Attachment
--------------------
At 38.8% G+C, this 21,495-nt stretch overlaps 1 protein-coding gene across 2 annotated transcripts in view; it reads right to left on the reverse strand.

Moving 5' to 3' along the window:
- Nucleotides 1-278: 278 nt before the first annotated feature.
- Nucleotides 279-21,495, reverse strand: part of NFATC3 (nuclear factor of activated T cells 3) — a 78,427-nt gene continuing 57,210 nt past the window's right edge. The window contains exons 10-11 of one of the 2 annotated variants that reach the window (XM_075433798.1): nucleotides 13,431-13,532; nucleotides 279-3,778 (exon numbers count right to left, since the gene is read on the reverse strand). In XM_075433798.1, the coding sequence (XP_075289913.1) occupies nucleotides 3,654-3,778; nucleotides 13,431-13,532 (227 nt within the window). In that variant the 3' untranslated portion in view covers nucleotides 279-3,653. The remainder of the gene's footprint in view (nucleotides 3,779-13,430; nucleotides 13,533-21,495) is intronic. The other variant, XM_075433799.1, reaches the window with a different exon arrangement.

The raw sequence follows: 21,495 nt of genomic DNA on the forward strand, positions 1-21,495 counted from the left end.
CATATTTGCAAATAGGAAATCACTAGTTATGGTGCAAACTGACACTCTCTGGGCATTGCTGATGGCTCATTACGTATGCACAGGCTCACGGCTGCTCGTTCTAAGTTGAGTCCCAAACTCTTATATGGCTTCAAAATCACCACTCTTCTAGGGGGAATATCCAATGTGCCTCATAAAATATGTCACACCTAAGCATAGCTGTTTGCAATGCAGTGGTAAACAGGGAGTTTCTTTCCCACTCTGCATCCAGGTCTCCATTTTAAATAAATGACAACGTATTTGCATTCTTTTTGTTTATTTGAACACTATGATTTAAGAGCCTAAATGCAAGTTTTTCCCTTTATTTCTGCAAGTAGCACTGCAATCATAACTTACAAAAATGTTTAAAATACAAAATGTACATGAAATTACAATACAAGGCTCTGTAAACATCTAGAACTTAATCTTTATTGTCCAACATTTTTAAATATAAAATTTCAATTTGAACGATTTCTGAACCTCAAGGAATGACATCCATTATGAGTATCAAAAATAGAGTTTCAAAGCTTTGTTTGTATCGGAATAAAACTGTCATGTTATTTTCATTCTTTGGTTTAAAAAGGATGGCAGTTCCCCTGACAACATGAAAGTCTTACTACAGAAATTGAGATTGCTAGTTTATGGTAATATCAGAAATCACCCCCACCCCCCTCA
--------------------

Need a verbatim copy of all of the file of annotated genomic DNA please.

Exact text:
At 38.8% G+C, this 21,495-nt stretch overlaps 1 protein-coding gene across 2 annotated transcripts in view; it reads right to left on the reverse strand.

Moving 5' to 3' along the window:
- Nucleotides 1-278: 278 nt before the first annotated feature.
- Nucleotides 279-21,495, reverse strand: part of NFATC3 (nuclear factor of activated T cells 3) — a 78,427-nt gene continuing 57,210 nt past the window's right edge. The window contains exons 10-11 of one of the 2 annotated variants that reach the window (XM_075433798.1): nucleotides 13,431-13,532; nucleotides 279-3,778 (exon numbers count right to left, since the gene is read on the reverse strand). In XM_075433798.1, the coding sequence (XP_075289913.1) occupies nucleotides 3,654-3,778; nucleotides 13,431-13,532 (227 nt within the window). In that variant the 3' untranslated portion in view covers nucleotides 279-3,653. The remainder of the gene's footprint in view (nucleotides 3,779-13,430; nucleotides 13,533-21,495) is intronic. The other variant, XM_075433799.1, reaches the window with a different exon arrangement.

The raw sequence follows: 21,495 nt of genomic DNA on the forward strand, positions 1-21,495 counted from the left end.
CATATTTGCAAATAGGAAATCACTAGTTATGGTGCAAACTGACACTCTCTGGGCATTGCTGATGGCTCATTACGTATGCACAGGCTCACGGCTGCTCGTTCTAAGTTGAGTCCCAAACTCTTATATGGCTTCAAAATCACCACTCTTCTAGGGGGAATATCCAATGTGCCTCATAAAATATGTCACACCTAAGCATAGCTGTTTGCAATGCAGTGGTAAACAGGGAGTTTCTTTCCCACTCTGCATCCAGGTCTCCATTTTAAATAAATGACAACGTATTTGCATTCTTTTTGTTTATTTGAACACTATGATTTAAGAGCCTAAATGCAAGTTTTTCCCTTTATTTCTGCAAGTAGCACTGCAATCATAACTTACAAAAATGTTTAAAATACAAAATGTACATGAAATTACAATACAAGGCTCTGTAAACATCTAGAACTTAATCTTTATTGTCCAACATTTTTAAATATAAAATTTCAATTTGAACGATTTCTGAACCTCAAGGAATGACATCCATTATGAGTATCAAAAATAGAGTTTCAAAGCTTTGTTTGTATCGGAATAAAACTGTCATGTTATTTTCATTCTTTGGTTTAAAAAGGATGGCAGTTCCCCTGACAACATGAAAGTCTTACTACAGAAATTGAGATTGCTAGTTTATGGTAATATCAGAAATCACCCCCACCCCCCTCA